The Blues, the Lions, the Kings…
When it comes to club nicknames, it’s the weirder the better for us.
Here’s 11 weird, wacky and wonderful alter egos from around the world and the reasons why…
1 ‘The Flying Donkeys’
Chievo got their nickname from their local rivals, Hellas Verona.
The two clubs met in Serie B for the first time ever in 1989/90 and Hellas fans taunted their opponents with a chant that roughly translates to ‘donkeys will fly before Chievo play in Serie A’.
Fast-forward to 2001 and, wouldn’t you know it, Chievo secured promotion to the top flight.
As a celebration of their achievement, and their miraculous first season in Serie A (in which they finished 5th), they adopted the ‘Flying Donkeys’ nickname as a middle finger to the foolish Verona fans.
2 ‘The Cucumber Growers’
Leganes’ quirky nickname is self-explanatory.
The town used to be known for it’s fruit and vegetable markets, particularly for the vast quantities of cucumbers.
And so the locals (and football team) became known as the ‘Cucumber Growers’ — not exactly intimidating but checks out historically.
3 ‘The Lepers’
Lionel Messi’s first club Newell’s Old Boys boast one of the least inviting nicknames in world football.
The Argentine club picked up the moniker after they sportingly agreed to play a charity match for a leprosy clinic in the 1920s.
That’ll teach them for trying to do something nice.
4 ‘The Addicks’
Charlton’s nickname stems from what must have been a double naughty cockney accent.
Historians believe the south-east London club’s players used to indulge in some traditional fish and chips after games back in the early 1900s — specifically haddock.
And if a cockney geezer says the word ‘haddock’ it comes out something close to ‘addick’, apparently.
5 ‘The Mattress Makers’
Atletico Madrid have several pseudonyms but this one is undoubtedly the pick of the bunch.
Just after the Spanish civil war, most mattresses were covered with red and white stripes, resembling Atleti’s famous kit.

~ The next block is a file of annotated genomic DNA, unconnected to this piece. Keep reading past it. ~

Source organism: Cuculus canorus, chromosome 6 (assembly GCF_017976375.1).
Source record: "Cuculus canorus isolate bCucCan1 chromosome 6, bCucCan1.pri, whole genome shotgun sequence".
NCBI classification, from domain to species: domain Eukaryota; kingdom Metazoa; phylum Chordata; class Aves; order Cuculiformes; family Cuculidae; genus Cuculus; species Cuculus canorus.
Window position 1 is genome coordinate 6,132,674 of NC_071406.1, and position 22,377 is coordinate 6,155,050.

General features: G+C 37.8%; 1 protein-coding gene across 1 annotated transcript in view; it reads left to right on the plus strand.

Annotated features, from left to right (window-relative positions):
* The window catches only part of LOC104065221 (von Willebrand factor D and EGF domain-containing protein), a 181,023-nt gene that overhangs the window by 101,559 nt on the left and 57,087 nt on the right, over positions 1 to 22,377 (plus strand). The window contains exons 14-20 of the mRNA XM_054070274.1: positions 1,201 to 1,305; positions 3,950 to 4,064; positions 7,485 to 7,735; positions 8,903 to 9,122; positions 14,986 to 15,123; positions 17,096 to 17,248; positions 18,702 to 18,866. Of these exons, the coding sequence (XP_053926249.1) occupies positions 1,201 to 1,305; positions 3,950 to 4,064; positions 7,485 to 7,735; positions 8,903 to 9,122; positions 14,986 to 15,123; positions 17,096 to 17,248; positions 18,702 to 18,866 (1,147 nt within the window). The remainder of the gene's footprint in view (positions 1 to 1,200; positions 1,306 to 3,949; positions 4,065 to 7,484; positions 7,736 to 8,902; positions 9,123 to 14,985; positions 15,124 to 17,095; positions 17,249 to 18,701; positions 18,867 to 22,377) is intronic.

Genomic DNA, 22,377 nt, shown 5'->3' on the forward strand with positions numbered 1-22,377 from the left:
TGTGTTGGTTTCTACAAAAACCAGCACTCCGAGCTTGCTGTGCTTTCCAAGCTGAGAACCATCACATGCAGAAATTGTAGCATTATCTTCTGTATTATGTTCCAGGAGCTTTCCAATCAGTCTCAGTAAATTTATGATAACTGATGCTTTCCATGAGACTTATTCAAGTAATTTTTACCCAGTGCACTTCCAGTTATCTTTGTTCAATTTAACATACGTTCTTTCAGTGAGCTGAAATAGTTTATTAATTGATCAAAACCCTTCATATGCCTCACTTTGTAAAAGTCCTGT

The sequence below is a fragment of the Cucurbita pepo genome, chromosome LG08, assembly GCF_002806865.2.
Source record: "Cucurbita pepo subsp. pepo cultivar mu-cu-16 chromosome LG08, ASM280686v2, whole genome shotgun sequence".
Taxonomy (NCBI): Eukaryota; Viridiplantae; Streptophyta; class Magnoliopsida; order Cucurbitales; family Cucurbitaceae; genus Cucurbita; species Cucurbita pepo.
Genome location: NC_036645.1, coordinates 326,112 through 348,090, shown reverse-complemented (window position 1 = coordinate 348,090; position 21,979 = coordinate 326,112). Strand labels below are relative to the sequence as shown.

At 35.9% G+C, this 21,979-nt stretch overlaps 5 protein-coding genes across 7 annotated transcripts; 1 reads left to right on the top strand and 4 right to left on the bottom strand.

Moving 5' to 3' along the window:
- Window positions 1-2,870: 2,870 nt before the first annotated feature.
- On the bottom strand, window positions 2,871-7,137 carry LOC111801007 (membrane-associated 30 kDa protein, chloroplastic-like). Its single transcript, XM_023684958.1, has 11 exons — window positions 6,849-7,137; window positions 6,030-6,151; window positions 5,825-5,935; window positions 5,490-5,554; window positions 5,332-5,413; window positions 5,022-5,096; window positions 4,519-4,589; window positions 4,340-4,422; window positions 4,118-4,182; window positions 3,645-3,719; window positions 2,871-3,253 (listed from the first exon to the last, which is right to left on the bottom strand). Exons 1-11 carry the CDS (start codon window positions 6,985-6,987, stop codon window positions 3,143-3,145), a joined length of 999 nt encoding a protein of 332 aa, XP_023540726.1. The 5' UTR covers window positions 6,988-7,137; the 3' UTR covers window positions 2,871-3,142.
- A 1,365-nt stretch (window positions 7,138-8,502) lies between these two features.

Simple as that.
6 ‘The Yellow Submarine’
You can probably guess this one.
Yes, Villarreal got their nickname from the LSD-induced Beatles’ song of the same name.
7 ‘The Rat Stabbers’
Finally, one with a bit menace.
Estudiantes got their nickname from a local rat hunter.
Felipe Montedonca was a local celebrity who did his best to keep pesky rodents away from the food at La Plata market.
A huge fan of the club (now owned by Juan Sebastian Veron), he was once pictured with several of the players and the association became ironclad.
8 ‘The Biscuitmen’
Reading may be the royal club on account of them being located in Berkshire but for many fans they will forever be the ‘Biscuitmen’.
As with Leganes and their cucumbers, the town of Reading was previously associated with a specific food product.
Huntley and Palmers, one of the world’s first global brands, operated out of the world’s largest biscuit factory in Reading for years.
9 ‘Clockwork Cheese’
We know it sounds like a p**s-take but Albacete’s nickname is 100% genuine.
The Dutch sides of the 1970s were affectionately known as ‘Clockwork Orange’ because of their ‘Total Football’ style — borrowing the title of Anthony Burgess’ famous novel in the process.
Albacete impressed the media so much during their debut season in La Liga, one journalist coined the term to ‘Clockwork Cheese’ as a flattering comparison to Johan Cruyff and co.
Why cheese? The region exports it by the truckload.
10 ‘The Posh’
Credit to Peterborough, they’ve really made this work for them.
Their unique one-syllable nickname was inadvertently given to them by a team who used to play at London Road before Peterborough were even formed.
Pat Tirrel, player-manager of former inhabitants Fletton United in the 1920s, announced he was on the look out for ‘posh players for a posh team’ — the classist pr**k.
Anyway, a decade later Fletton gave way to Peterborugh but the nickname has stuck ever since.
11 ‘The Old Lady’
We’d be amazed if you haven’t already consulted Google about this.
For those who have never been intrigued by Juventus’ comforting nickname, allow us to explain — basically, it’s a joke.
Juventus is Latin for ‘the youth’ and some absolute banter merchant realised it was hilarious that the club was also one of the oldest in Italy.
He or she then made ‘The Old Lady’ a thing, presumably by going ‘D’ya get it? Cos they’re called youth but are actually old!’ eight times a day until everyone around them relented.
Why is the club female?
Back in the day fans used to refer to Juventus using feminine pronouns, like how your dad calls his midlife crisis Porsche a ‘she’ when he’s washing it on a Saturday morning.
So there you have it — funny, eh?
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From Russia with a whole lot of love.